A TubeMogul report shows that 54% of viewers click away before viewing a video for a full minute. People value their time, and as more and more video becomes available online, it becomes increasingly important to ensure video is engaging. The easiest way to make a video engaging is to add interactivity. Much like users perceive websites that offer interactivity as more attractive , video that offers machine interactivity and person interactivity is also seen as increasingly attractive. The interactivity allows users to control what information they receive which ensures the content they see is relevant. This control often results in spending more time on the video. Additionally, when users can control the pacing and flow of video information, they retain information better, which translates into brand building. Early adopters of interactive video are seeing drastically improved engagement times, with one association's informative interactive video boasting a viewing average of well over four minutes. Interactive elements such asking users questions, displaying menus and providing instant feedback keep users engaged.

3. Going for the gold.

It may sound bizarre, but going for the gold, or in the case of video, hoping to create a viral video, is an exercise in futility. There is no recipe for creating an instant hit, it's expensive, and placing a video on Youtube, amongst millions of other videos is not an ideal way to target your buyers. In fact, the odds of your video breaking as few as 1,000 views is only 3% and decreasing every day as more and more users upload video. It is smarter to use approaches leading online retailers, who average conversion rates between 9% and 13%, use to increase conversion. For example: put the video on your website. Enable viewers to share the video, and embed the video on other sites as well, but most importantly, present the video on your company's website. This way, your site visitors know you invest in improving their user experience. Also ? websites with video rank higher in search engines. Video on your site also improves the perception of an even more interactive site, which studies have shown increase purchase intent and positive brand arousal.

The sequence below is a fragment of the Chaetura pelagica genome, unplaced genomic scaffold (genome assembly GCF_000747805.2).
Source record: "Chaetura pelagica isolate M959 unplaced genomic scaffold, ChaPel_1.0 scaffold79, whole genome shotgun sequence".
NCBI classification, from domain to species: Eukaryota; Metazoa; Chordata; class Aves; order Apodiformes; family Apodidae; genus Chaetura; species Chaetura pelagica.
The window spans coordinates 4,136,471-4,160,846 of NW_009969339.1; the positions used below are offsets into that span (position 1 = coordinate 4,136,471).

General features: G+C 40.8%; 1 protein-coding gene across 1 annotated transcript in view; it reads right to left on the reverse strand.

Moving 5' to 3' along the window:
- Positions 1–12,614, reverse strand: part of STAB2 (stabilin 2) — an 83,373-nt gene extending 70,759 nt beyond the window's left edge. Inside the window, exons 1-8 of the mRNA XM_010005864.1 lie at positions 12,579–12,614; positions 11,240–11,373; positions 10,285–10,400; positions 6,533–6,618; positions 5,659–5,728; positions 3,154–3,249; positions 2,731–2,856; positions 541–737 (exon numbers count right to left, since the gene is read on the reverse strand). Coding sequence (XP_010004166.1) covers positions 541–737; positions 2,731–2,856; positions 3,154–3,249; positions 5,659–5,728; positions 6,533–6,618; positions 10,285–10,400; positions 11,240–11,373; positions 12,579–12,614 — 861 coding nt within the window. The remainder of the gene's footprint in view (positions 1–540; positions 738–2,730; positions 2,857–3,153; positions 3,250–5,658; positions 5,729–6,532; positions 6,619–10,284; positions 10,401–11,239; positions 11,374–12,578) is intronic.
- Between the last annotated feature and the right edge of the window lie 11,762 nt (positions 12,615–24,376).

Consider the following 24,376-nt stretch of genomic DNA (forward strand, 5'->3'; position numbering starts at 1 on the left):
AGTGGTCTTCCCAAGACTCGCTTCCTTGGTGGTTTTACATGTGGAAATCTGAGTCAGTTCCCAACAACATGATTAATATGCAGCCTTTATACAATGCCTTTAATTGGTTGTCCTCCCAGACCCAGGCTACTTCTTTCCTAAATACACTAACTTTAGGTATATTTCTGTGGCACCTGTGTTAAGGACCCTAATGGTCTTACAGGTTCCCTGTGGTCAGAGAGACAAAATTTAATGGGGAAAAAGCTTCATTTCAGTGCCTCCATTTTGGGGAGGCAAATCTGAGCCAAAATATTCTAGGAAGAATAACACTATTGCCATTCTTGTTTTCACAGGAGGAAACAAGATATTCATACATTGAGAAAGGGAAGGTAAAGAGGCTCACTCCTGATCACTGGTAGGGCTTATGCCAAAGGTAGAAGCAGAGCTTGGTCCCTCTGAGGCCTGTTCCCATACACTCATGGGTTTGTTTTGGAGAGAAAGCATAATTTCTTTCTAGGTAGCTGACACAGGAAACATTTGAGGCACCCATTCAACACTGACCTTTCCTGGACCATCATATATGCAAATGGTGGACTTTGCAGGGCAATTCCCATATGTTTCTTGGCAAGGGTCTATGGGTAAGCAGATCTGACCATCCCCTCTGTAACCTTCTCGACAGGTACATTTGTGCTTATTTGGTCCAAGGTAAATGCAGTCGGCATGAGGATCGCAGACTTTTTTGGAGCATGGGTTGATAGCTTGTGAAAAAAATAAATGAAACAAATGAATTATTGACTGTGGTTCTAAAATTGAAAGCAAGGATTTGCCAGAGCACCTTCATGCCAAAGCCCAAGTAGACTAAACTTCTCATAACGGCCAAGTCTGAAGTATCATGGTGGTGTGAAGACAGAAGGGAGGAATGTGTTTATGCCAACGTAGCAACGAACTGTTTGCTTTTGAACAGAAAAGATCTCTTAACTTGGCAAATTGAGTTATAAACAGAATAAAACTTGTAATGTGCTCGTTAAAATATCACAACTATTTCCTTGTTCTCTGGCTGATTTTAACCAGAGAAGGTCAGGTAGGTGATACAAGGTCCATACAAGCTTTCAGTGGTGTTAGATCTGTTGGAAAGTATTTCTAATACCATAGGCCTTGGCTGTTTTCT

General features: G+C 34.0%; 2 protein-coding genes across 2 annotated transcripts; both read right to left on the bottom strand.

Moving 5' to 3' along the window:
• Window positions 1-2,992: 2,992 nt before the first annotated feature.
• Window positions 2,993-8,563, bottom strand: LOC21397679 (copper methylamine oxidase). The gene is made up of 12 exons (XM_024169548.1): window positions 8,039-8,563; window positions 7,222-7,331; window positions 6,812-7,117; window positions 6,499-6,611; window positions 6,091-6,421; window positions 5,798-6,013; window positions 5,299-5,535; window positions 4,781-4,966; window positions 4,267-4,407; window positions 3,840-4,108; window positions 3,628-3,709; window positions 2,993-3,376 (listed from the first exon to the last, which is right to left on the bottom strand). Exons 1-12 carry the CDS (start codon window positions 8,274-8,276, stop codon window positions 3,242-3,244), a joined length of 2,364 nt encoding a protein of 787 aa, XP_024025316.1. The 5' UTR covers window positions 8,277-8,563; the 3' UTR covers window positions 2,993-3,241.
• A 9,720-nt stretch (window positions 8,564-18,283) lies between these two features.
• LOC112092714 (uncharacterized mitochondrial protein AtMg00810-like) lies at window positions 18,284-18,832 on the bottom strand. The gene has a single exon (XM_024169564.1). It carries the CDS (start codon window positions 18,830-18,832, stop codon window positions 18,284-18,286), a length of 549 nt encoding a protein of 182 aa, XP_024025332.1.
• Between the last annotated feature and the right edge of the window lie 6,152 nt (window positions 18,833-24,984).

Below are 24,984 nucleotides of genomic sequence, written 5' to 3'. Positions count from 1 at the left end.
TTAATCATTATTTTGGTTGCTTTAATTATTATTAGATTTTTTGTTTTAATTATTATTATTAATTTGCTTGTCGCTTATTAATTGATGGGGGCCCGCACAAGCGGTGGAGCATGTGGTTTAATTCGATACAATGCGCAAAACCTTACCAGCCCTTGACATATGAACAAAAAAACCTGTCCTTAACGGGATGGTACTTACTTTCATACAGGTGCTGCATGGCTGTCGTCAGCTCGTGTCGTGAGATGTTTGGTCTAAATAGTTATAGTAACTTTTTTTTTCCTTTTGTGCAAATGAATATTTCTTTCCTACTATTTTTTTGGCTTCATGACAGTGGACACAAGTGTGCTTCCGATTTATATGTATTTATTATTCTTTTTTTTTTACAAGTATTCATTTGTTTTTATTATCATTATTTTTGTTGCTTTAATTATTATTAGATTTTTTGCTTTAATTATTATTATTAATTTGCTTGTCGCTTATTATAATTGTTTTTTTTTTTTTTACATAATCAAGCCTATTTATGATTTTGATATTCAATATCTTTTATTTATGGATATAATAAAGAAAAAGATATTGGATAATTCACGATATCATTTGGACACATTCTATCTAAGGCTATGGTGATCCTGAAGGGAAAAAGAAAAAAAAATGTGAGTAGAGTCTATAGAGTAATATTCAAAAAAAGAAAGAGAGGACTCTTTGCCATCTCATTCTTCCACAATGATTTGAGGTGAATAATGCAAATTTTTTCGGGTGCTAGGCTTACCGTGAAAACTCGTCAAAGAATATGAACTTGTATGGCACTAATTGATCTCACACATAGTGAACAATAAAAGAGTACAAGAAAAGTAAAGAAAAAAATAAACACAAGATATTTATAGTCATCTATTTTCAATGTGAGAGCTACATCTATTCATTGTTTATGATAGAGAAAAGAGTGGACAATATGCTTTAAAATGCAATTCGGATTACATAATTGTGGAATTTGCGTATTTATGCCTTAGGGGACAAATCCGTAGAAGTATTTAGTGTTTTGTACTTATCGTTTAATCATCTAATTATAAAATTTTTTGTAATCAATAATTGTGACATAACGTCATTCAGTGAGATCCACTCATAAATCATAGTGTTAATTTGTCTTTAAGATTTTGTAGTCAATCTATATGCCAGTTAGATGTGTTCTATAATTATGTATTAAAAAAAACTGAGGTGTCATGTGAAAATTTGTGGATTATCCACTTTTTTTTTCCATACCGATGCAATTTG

Another proven approach is to make the video relevant to the product and service offering. Effective uses of video include:

  • Product demos
  • User testimonials
  • Discovering needs
  • Training the visitor

Providing information that is useful to your site visitor will not only engage viewers, it will also build brand appreciation and buyer intent. Making the video interactive and including qualifying questions and calls-to-action also makes it possible to measure ROI more effectively than with a video designed primarily to be viral.

Online video is persuasive, people like to click on video, and it is an effective marketing tool. To learn more about how to effectively add online video to your site, contact me: info@hravatar.com

Bill Lake is EVP of HR Avatar (www.hravatar.com), a provider of an advanced interactive video platform featuring a unique intelligent-branching technology that marketers use to create videos that interact with viewers to uncover needs and deliver a targeted message in a true one-to-one marketing experience. He can be reached anytime at bill.lake@hravatar.com.